I know that my last post focused mostly on my personal experience and not a lot on the race itself. I have compiled a few of the good and not-so-good things about the Long Beach Marathon.
*Runner communication—The staff at RunRacing did a good job of keeping runners informed about everything. By following/liking the race on Facebook and Twitter, I felt completely connected to everything going on with the race. They really did an excellent job of getting everyone excited from posting pictures of the medal to various spots on the course.
*Pre-paid parking—Since I had VIP parking, I didn’t take advantage of this, but I think it is a brilliant idea. It takes one less thing to stress about on race morning.
*Expo- I discussed the expo here.
*Shirt—I like the shirt a lot. It is a more unique color (not white or navy blue) and the stripes make it very flattering. They had women’s sizes, so the fit is better. It is one of my favorite race shirts.
*Location- I had never realized that Long Beach was so nice. Before training for this race, I had a certain opinion about Long Beach. Years ago, before moving to Southern California, a friend and I drove from San Diego to Santa Barbara along PCH. My memory of that trip was that Long Beach was one of the least scenic parts. I now know that the scenic parts of Long Beach are not along the Coast Highway. The harbors and waterways in Long Beach are beautiful. The race course really takes advantage of that.
*Post race food in a bag- This is SO convenient. At the LA Rock ‘n Roll Half* they just had all the food set out to grab, but it was in the finishers’ area so you couldn’t go back for more. We looked silly trying to carry water, Cytomax, banana, bagel, cereal etc. out of the finishers’ area. At Long Beach, they handed you a bag which made it so much easier.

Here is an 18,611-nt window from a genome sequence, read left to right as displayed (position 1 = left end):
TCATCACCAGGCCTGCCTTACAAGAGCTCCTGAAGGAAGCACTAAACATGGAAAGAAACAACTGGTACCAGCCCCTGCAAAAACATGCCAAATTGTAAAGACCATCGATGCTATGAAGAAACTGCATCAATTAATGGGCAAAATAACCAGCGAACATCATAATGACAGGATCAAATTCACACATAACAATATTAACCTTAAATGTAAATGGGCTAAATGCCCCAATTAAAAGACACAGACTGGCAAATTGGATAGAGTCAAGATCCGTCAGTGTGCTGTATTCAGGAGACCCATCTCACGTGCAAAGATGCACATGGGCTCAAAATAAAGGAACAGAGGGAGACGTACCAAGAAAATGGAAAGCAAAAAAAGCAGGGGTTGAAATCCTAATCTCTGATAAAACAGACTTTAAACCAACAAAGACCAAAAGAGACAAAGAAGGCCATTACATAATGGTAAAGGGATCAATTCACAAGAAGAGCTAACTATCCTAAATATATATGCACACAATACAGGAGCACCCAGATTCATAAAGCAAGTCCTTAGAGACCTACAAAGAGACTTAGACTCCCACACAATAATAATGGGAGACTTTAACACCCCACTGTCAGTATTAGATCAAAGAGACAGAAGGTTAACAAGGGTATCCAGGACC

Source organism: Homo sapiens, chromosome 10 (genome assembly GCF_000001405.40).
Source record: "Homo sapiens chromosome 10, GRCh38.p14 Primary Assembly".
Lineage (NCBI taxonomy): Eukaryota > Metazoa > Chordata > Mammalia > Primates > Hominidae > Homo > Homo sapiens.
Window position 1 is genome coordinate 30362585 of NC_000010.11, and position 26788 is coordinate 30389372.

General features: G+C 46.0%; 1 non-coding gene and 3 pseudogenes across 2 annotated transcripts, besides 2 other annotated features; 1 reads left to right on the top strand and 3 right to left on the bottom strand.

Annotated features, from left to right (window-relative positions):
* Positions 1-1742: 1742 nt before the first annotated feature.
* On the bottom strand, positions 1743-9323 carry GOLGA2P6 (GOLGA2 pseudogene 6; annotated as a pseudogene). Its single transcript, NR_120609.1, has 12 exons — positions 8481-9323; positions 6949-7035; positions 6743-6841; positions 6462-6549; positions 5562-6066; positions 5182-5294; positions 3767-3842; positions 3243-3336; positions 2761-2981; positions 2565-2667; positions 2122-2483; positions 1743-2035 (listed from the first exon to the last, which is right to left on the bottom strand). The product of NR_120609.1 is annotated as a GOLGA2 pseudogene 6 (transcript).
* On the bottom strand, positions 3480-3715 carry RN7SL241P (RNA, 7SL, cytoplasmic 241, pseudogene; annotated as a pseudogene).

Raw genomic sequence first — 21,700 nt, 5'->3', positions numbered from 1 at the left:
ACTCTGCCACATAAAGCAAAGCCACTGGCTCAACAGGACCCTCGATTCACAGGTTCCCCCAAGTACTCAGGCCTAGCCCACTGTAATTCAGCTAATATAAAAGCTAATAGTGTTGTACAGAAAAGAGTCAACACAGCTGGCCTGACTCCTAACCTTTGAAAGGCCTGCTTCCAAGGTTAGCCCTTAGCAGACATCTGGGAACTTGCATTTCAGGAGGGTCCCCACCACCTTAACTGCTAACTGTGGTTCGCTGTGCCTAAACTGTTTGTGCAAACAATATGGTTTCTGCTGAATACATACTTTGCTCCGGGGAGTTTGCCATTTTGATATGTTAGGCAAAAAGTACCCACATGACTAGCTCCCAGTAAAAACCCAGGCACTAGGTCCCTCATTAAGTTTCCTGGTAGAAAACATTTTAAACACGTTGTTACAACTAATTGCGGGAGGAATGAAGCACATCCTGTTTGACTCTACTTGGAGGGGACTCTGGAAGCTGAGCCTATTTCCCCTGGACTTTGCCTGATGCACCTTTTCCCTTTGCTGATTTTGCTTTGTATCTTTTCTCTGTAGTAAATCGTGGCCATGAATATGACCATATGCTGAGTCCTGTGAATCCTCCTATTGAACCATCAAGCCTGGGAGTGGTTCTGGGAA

*Chocolate milk! When I saw all the chocolate milk, I was so happy. It is a great recovery drink. Often in races there is some sort of recovery drink, but it is hit and miss. They are usually out of the flavor I like. You know what you are getting with chocolate milk. No surprises there.
Great volunteers—Everyone I came in contact with was really nice. The only issue I would have was that a few of them didn’t seem super informed. I asked where the VIP tent was and two volunteers didn’t know (it turned out to be about fifty feet from where they were standing).
*Plenty of aid stations and medical tents—This doesn’t need much explaining.
*Plenty of porta potties along the route—I am so thankful for this. There was a porta potty right when I needed it!
*Flat concrete path—I knew about it, but didn’t think it would be an issue at all, but the more I think about it, the more I think it may have been more difficult than I anticipated.
*Powerade—it could have been my faulty taste buds, but this stuff tasted sickly sweet. Luckily, I had brought my own Gatorade, but late in the race I was out. It was pretty humid, so I was trying to keep my electrolytes up.
*No race clocks at mile markers—This wasn’t a big issue for me, but I know a lot of people that like seeing where they are in the race. With such a big race, very few people run anywhere near the gun time, so most of us have to do math to know where we are. It is just something I am used to seeing in big races.